"We're more of a collaborative judging group," Lopez explained. "We're always leaning over to each other and saying, 'Oh my God, I think she's good.' 'Oof, I don't get it.' 'You don't like it?' I mean, not in a way where it becomes disrespectful to [the contestant's] moment, but we discuss things. We just have a totally different style than any of the past judging tables."
When the new season starts Jan. 19, the judges hope the attention will switch to the music and namely the contestants who are making it.
Tyler raved to EW about the contestants, who, he said, are "just astounding" this year.
"We throw the drift net out and look what comes up?" Tyler says. "Gold. [I'm] crying, honestly, from someone who hit the notes so sweetly and beautifully, not just that it's the end of the day and thank God this motherf---er is the last one. Not that."
Halperin, who profiled the new season for The Hollywood Reporter, gives a quick rundown on the biggest changes in the new season.
A New Night
You read it right, "Idol" will premiere this year on Wednesday night, with results on Thursday -- a switch from its Tuesday and Wednesday time slot the last nine years.
Could it be because "Dancing with the Stars," which airs Monday and Tuesday nights, was nipping at the heels of that talent contest and even outdrew it for the first time last April?
Halperin says competition is part of the reason for the night switch. But it also provides a cover for falling ratings. "If they dip, producers can blame it on the night change," she said.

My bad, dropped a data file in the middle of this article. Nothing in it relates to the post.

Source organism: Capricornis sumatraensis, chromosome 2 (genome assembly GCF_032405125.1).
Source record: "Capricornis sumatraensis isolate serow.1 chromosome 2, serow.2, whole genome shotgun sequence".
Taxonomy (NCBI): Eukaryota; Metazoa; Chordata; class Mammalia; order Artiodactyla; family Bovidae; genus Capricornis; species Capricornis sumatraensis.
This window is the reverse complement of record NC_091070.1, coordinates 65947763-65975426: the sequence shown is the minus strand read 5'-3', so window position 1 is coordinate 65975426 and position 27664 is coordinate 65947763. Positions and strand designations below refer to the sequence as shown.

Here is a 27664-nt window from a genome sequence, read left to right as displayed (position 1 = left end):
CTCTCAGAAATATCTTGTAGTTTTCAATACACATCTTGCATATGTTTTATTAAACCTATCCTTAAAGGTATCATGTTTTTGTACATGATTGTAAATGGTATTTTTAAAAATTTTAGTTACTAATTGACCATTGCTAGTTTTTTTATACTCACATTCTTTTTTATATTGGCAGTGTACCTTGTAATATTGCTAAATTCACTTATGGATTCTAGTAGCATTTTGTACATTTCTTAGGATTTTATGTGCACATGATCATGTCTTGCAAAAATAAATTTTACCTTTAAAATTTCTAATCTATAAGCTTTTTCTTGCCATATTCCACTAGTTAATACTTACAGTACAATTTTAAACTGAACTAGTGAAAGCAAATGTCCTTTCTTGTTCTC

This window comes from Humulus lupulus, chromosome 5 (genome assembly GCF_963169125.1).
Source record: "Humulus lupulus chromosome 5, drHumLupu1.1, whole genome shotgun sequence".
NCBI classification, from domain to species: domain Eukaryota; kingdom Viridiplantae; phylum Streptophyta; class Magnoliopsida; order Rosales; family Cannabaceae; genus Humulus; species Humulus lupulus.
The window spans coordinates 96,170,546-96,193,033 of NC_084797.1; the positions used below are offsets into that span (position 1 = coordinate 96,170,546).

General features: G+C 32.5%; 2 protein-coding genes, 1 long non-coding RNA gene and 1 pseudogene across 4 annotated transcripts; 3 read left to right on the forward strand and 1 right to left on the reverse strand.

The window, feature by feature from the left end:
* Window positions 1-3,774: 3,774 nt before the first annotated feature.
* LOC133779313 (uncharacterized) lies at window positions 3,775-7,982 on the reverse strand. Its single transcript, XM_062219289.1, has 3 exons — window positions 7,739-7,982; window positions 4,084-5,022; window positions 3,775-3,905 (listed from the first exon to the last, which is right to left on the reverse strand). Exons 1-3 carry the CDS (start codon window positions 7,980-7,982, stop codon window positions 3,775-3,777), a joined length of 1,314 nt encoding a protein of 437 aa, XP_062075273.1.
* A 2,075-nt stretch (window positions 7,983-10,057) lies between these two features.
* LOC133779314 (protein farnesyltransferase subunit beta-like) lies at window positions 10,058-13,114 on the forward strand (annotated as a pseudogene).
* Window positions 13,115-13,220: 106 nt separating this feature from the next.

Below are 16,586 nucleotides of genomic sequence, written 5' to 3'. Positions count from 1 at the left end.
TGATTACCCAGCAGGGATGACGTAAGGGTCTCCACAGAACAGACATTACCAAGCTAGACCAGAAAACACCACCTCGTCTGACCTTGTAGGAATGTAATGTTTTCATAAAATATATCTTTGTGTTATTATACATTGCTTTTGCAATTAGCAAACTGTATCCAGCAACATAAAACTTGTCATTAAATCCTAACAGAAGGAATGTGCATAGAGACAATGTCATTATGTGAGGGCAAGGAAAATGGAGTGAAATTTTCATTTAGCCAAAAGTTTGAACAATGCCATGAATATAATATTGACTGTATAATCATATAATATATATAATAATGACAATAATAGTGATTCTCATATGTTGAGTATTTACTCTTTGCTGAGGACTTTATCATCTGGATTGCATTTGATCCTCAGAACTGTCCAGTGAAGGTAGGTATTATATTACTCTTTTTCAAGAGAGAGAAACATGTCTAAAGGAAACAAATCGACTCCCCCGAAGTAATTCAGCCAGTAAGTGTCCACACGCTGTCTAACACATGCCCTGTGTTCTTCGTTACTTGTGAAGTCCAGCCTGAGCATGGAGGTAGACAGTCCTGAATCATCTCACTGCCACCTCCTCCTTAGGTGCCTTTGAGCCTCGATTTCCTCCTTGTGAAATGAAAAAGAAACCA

Halperin also believes Fox is trying to nurture its other big moneymaker, "Glee," which will be showcased on Tuesday, instead of following "Idol."
A New Look
"Idol" goes through a stage makeover every three years and this year, Halperin expects substantial changes.
"They just want to ramp everything up," she said.
Possible changes include a snazzy new set, moving the band to the typical orchestra setting, even new camera angles to engage viewers.
If there's enough drama, producers may bring back the "Idol" mansion, putting contestants under one roof and showing the audience their lives off stage.
The show could also move a lot faster by shortening the elimination process. Rather than a top 24 semi-final round, it could go directly to 12 finalists or 15 depending on what producers finally decide.
A New Diva
If the reports about contract negotiations with Jennifer Lopez are to be believed, then there's a new diva on the judging panel.
But Halperin, who spoke to a season 10 contestant, said J Lo is hardly a diva. "She is really nurturing, gives good advice and is warm and empathetic -- what we wanted Paula to be but less kooky," she said.
The diva, it turns out, is Steven Tyler. "He requires a lot of breaks for makeup and hair touch-ups," Halperin said. "It's interesting to note that the guy with long hair requires as much fussiness in makeup and hair as J Lo."
But Halperin expects a breath of fresh air from Tyler, the judge, who has never before seen the show but has one of the best voices in the music industry.
"He's the most unpredictable," she said. "The more he could potentially riff and speak off-the-cuff the better."
That doesn't mean going back to his old ways, which landed him in rehab, either. "His sobriety is 100 percent apparent," said Halperin, who spoke to show insiders.
New Voting Rules
Producers have until March to iron out voting issues before the first audience votes are cast.